Here's what the Iverson Movie Ranch obsession is all about ...

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Saturday, May 18, 2019

Filming "The Roy Rogers Show" on Roy and Dale's old ranch in Chatsworth — and the truth about the "Double R Bar Ranch"

Roy Rogers, Dale Evans and Trigger: Publicity still for "The Roy Rogers Show"

I've always heard that some "Roy Rogers Show" segments were shot on the old Roy Rogers Ranch in Chatsworth. But I had never seen any proof, so I finally decided to see whether I could find my own.

"The Roy Rogers Show" ran for six seasons on NBC, from 1951-1957, with most of its location footage shot on the Iverson Movie Ranch in Chatsworth, Calif.

Roy Rogers and Raccoon Rock on the Iverson Movie Ranch ("The Roy Rogers Show")

The show was responsible for some of the best Iverson Movie Ranch footage of the early TV era. You can click here, here and here to see examples of the show's many intriguing Iverson shoots.

Iverson Movie Ranch and Corriganville — two "Roy Rogers Show" filming locations

But like most early TV Westerns, the show filmed in multiple outdoor locations. One of those was Corriganville in Simi Valley, a few miles west of the Iverson Ranch.

Corriganville's Silvertown as "Mineral City" in "Junior Outlaw" (premiered Feb. 10, 1957)

Silvertown, Corriganville's main Western set, was one of several locations over the course of "The Roy Rogers Show's" six seasons to play Roy and Dale's fictional home town of Mineral City.

The massive oak tree at the southwest end of Silvertown hung on for decades, struggling to survive during California's extended drought of the 2010s, which finally broke after seven or eight years.

The same tree in early 2017, after giving up the fight

When the rain finally came, it was too late for the big tree, which keeled over in early 2017. This photo by location explorer Cliff Roberts is part of a blog item examining the tree's downfall — click here for the full story.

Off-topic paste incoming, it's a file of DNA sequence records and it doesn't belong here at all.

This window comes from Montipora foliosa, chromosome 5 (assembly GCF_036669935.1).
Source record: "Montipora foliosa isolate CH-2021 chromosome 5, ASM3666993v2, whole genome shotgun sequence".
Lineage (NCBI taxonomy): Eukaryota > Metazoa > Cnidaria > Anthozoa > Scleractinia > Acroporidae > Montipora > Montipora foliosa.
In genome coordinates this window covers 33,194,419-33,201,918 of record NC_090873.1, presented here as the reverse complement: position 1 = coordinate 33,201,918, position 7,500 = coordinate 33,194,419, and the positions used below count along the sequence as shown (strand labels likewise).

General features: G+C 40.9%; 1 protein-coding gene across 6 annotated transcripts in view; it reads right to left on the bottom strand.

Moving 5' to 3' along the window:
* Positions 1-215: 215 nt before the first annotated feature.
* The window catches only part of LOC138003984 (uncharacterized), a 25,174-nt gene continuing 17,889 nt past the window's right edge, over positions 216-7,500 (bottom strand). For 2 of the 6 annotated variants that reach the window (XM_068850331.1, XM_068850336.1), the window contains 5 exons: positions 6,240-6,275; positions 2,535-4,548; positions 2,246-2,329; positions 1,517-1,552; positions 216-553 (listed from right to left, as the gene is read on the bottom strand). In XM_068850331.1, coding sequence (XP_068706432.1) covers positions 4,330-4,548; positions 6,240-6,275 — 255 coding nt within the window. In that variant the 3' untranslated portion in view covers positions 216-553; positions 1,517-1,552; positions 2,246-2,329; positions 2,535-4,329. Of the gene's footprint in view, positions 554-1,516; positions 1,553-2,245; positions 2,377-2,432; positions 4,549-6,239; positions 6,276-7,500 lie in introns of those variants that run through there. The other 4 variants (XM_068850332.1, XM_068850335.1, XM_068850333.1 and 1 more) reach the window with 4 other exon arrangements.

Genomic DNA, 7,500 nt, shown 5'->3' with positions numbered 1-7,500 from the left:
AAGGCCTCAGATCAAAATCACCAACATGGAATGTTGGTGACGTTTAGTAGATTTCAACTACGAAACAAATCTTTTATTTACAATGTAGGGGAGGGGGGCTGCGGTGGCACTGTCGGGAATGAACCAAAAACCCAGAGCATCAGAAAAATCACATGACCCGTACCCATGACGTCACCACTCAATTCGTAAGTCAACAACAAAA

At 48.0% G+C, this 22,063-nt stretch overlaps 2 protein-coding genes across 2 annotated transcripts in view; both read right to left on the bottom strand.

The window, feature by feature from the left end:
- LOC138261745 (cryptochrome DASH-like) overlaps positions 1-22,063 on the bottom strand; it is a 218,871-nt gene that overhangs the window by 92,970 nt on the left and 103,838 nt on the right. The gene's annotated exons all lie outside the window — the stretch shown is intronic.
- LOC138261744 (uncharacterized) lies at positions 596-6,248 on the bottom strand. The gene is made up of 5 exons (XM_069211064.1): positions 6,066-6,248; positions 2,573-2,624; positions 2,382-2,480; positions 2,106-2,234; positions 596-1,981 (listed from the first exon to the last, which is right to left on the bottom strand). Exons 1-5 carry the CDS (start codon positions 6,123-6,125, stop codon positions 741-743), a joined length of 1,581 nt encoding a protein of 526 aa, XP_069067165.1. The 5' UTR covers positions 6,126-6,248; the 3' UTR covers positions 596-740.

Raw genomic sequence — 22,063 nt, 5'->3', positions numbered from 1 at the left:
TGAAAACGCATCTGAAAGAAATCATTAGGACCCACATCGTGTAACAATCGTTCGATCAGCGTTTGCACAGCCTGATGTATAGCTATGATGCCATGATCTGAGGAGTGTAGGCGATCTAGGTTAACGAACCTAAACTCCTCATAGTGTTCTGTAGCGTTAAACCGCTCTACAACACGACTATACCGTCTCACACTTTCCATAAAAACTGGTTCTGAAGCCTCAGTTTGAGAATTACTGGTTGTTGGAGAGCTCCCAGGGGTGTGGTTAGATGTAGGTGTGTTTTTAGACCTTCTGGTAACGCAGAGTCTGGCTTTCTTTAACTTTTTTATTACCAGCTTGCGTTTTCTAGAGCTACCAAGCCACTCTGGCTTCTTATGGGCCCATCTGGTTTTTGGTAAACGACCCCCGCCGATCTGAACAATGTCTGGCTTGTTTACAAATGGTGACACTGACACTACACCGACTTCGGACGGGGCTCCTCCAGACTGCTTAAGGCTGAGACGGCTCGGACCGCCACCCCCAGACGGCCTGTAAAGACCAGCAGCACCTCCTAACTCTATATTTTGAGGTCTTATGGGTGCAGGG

The Silvertown Saloon as Dale's Eureka Hotel and Cafe ("Junior Outlaw")

Silvertown's Saloon, a focal point of both Corriganville's filming business and its weekend tourist trade, became the exterior for Dale's Eureka Hotel and Cafe on the TV show.

This shot from the same episode provides a better look at the "Eureka Hotel and Cafe" sign as it appeared on the front of Corriganville's Saloon.

"The Horse Mixup" (March 17, 1956): Same sign, different movie ranch

At other times the Eureka was played by a building on the Ingram Ranch in Woodland Hills, Calif., 10 miles south of the Iverson Ranch. Ingram Ranch was a filming location run by perennial B-Western bad guy Jack Ingram.

"The Horse Mixup": The Ingram Ranch's scaled-down version of the Eureka

If we didn't know any better, we might think the two buildings were the same. But if we look hard enough we can find clues such as the smaller second-story windows and more bare-bones balcony railing on the Ingram structure.

Corriganville's "Eureka": Larger and fancier than the one at Ingram Ranch

The two buildings are supposed to look similar for the show, and they do. But thanks to the magic of screen shots, we're not fooled.

Back at Ingram Ranch: Sloppy set dressing?

An unexplained object can be seen on the balcony on the Ingram Ranch set. Presumably it's just a sign that was previously on the building, which had to be moved out of the way to dress the building as the Eureka Hotel.

We get a slightly better look at the misplaced sign in this shot. Apparently, whoever's job it was to remove the sign didn't feel like moving it any farther than absolutely necessary.

The same episode, "The Horse Mixup," with the out-of-place sign removed

This shot from the same episode suggests that someone eventually noticed and insisted on the sign's removal. Of course, they weren't about to reshoot any footage that had already been shot.